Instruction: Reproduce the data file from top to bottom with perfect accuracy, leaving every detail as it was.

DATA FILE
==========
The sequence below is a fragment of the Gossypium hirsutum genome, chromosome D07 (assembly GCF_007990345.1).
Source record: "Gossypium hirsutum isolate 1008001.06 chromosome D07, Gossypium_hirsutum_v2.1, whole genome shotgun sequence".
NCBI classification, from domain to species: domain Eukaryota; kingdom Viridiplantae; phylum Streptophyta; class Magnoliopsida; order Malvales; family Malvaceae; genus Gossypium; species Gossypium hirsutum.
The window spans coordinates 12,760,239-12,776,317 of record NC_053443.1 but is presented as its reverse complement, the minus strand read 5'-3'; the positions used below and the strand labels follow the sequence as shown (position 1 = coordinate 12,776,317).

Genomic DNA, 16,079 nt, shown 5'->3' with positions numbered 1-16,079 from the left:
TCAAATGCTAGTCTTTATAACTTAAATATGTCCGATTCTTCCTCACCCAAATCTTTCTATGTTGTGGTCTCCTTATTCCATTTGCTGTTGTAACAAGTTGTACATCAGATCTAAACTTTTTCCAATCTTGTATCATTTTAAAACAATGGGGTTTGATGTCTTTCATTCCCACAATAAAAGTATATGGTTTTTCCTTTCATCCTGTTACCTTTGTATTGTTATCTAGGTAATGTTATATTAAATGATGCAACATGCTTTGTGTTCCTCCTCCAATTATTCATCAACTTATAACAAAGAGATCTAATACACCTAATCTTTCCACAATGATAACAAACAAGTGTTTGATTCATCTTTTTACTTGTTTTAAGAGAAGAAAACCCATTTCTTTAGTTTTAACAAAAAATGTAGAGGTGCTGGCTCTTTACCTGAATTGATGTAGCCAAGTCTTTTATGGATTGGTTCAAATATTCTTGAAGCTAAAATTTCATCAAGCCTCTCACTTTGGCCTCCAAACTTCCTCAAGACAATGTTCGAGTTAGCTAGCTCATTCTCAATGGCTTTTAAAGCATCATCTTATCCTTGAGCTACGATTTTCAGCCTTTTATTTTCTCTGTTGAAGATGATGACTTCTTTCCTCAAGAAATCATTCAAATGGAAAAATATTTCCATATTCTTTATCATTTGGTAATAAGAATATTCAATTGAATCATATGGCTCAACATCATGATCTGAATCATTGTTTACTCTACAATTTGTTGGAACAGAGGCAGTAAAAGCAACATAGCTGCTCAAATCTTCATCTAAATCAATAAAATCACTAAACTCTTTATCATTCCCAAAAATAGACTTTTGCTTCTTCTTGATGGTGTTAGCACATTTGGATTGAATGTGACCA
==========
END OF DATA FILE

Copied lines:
The sequence below is a fragment of the Gossypium hirsutum genome, chromosome D07 (assembly GCF_007990345.1).
Source record: "Gossypium hirsutum isolate 1008001.06 chromosome D07, Gossypium_hirsutum_v2.1, whole genome shotgun sequence".
NCBI classification, from domain to species: domain Eukaryota; kingdom Viridiplantae; phylum Streptophyta; class Magnoliopsida; order Malvales; family Malvaceae; genus Gossypium; species Gossypium hirsutum.
The window spans coordinates 12,760,239-12,776,317 of record NC_053443.1 but is presented as its reverse complement, the minus strand read 5'-3'; the positions used below and the strand labels follow the sequence as shown (position 1 = coordinate 12,776,317).

Genomic DNA, 16,079 nt, shown 5'->3' with positions numbered 1-16,079 from the left:
TCAAATGCTAGTCTTTATAACTTAAATATGTCCGATTCTTCCTCACCCAAATCTTTCTATGTTGTGGTCTCCTTATTCCATTTGCTGTTGTAACAAGTTGTACATCAGATCTAAACTTTTTCCAATCTTGTATCATTTTAAAACAATGGGGTTTGATGTCTTTCATTCCCACAATAAAAGTATATGGTTTTTCCTTTCATCCTGTTACCTTTGTATTGTTATCTAGGTAATGTTATATTAAATGATGCAACATGCTTTGTGTTCCTCCTCCAATTATTCATCAACTTATAACAAAGAGATCTAATACACCTAATCTTTCCACAATGATAACAAACAAGTGTTTGATTCATCTTTTTACTTGTTTTAAGAGAAGAAAACCCATTTCTTTAGTTTTAACAAAAAATGTAGAGGTGCTGGCTCTTTACCTGAATTGATGTAGCCAAGTCTTTTATGGATTGGTTCAAATATTCTTGAAGCTAAAATTTCATCAAGCCTCTCACTTTGGCCTCCAAACTTCCTCAAGACAATGTTCGAGTTAGCTAGCTCATTCTCAATGGCTTTTAAAGCATCATCTTATCCTTGAGCTACGATTTTCAGCCTTTTATTTTCTCTGTTGAAGATGATGACTTCTTTCCTCAAGAAATCATTCAAATGGAAAAATATTTCCATATTCTTTATCATTTGGTAATAAGAATATTCAATTGAATCATATGGCTCAACATCATGATCTGAATCATTGTTTACTCTACAATTTGTTGGAACAGAGGCAGTAAAAGCAACATAGCTGCTCAAATCTTCATCTAAATCAATAAAATCACTAAACTCTTTATCATTCCCAAAAATAGACTTTTGCTTCTTCTTGATGGTGTTAGCACATTTGGATTGAATGTGACCA